Two conservative lawmakers who opposed tax increases approved by the 2003 Legislature on Wednesday launched an initiative petition to curb Nevadans' property tax rates.
Assembly members Sharron Angle, R-Reno, and Don Gustavson, R-Sun Valley, filed the petition with the secretary of state, and Angle said there's widespread support for the plan modeled after California's landmark Proposition 13, approved in 1978. A similar Nevada proposal was rejected in 1980.
Angle and Gustavson face an uphill battle. The proposed constitutional amendment will require at least 51,244 signatures of registered voters by June 15. And she must get 10 percent of the voters to sign in at least 13 of the 17 counties.
The proposal would freeze the tax rate for residential and commercial property at 1 percent of assessed value based on the 2001-02 fiscal year. Taxes could increase each year by 2 percent or the rate of the consumer price index, whichever is lower.
Already approved voter overrides for school construction and other projects would be exempted, and new voter overrides would require a two-thirds vote. Property would be reassessed once it was sold.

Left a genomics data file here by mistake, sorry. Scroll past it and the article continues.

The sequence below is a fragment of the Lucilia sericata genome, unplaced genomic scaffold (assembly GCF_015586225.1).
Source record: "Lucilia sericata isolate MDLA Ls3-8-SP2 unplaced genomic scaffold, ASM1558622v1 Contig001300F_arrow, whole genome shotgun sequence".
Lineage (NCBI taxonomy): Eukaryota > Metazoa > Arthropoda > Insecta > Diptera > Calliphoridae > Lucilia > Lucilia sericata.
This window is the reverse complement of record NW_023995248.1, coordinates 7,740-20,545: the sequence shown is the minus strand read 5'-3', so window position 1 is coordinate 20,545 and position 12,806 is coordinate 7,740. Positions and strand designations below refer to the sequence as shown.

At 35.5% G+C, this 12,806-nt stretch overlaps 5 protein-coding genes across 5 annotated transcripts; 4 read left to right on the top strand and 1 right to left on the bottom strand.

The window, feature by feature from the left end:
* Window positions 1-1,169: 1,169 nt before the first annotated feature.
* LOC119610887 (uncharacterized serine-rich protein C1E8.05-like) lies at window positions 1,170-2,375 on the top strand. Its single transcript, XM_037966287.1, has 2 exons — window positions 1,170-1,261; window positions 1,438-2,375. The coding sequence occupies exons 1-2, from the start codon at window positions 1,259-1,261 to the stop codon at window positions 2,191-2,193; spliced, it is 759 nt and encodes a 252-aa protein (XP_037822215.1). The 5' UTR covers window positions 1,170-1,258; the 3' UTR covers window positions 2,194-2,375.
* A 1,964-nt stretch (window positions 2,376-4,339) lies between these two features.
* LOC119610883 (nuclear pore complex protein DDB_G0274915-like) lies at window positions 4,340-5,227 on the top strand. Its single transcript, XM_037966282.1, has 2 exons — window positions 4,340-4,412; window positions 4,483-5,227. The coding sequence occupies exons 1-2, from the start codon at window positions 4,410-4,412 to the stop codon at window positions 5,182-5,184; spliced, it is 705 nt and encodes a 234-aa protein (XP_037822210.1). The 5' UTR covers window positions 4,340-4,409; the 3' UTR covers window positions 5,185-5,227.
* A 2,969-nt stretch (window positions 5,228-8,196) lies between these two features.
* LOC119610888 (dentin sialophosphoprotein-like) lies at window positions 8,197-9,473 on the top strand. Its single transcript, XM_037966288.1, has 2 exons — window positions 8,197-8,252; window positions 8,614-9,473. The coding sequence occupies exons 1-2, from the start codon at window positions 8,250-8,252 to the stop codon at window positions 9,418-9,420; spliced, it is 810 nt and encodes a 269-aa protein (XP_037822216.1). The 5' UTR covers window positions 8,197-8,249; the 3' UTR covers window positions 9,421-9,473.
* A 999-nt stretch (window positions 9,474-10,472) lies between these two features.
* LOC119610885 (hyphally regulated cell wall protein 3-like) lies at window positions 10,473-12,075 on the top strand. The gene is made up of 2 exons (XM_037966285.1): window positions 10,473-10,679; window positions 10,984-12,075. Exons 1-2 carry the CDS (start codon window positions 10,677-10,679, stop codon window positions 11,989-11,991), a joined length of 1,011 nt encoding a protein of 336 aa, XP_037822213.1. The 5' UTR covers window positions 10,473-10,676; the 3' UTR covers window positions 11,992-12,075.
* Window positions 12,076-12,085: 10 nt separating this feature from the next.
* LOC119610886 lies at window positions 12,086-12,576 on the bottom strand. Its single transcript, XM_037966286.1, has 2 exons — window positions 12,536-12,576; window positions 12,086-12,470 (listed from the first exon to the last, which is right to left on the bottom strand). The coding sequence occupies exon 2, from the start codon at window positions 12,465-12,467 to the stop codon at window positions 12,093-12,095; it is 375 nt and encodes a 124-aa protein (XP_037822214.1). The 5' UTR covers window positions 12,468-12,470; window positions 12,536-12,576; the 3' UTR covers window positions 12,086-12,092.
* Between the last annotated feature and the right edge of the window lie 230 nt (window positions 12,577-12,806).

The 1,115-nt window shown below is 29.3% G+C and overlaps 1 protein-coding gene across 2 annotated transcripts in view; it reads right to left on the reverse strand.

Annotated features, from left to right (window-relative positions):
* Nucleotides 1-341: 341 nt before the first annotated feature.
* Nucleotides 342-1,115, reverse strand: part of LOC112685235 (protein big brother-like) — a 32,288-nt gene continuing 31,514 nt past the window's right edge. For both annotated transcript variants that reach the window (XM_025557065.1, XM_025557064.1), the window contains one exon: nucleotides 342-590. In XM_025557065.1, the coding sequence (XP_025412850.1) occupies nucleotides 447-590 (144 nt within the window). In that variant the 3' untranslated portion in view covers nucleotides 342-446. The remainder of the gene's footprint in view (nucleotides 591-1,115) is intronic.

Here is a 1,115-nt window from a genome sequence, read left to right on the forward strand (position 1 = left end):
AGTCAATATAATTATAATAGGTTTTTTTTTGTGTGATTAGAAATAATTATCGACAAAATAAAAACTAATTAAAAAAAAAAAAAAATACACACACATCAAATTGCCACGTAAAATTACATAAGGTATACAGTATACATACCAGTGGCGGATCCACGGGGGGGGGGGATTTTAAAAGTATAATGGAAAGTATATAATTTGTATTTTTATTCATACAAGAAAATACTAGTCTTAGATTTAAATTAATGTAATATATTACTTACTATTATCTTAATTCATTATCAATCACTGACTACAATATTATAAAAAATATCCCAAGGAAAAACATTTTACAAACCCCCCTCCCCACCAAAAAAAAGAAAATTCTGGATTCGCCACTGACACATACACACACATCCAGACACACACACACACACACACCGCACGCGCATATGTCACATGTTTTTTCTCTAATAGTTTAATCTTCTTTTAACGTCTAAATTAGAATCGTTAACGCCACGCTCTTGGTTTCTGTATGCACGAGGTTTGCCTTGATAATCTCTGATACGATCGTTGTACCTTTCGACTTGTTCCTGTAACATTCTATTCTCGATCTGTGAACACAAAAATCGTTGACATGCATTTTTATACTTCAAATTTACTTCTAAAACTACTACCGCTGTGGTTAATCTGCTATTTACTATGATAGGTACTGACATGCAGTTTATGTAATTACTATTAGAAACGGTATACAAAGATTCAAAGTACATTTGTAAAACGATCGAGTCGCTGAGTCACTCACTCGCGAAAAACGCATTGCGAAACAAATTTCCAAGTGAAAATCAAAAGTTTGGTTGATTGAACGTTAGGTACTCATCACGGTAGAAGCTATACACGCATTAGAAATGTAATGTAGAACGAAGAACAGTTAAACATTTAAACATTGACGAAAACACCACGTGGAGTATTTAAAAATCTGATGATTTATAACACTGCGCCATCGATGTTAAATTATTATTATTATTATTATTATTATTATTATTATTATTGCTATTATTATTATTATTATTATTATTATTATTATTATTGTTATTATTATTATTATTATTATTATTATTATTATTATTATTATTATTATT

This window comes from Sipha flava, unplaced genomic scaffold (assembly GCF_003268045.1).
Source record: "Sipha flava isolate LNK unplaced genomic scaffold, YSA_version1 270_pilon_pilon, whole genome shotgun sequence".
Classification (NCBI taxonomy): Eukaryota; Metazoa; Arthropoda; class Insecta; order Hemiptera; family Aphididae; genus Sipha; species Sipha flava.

Marvin Leavitt, a tax and fiscal expert who works as a consultant to Nevada's five largest cities, opposed the proposal at a hearing in 2003 and said Tuesday he remains opposed.
The proposal would shift Nevada from collecting property taxes based on actual value to one based on an arbitrary formula, he said. Owners of properties appreciating faster than others would pay less taxes, and owners of properties appreciating less, normally those in low-income areas, would pay more, he added.
If the measure qualifies for the ballot, it will have to pass twice, in 2004 and 2006, to take effect.
The Nevada Taxpayers Association says Nevada's property tax formula brought in $1.8 billion in taxes in the 2002-03 fiscal year. The total taxable value of property in Nevada was $151 billion in 2001-02 as set by the Nevada Department of Taxation.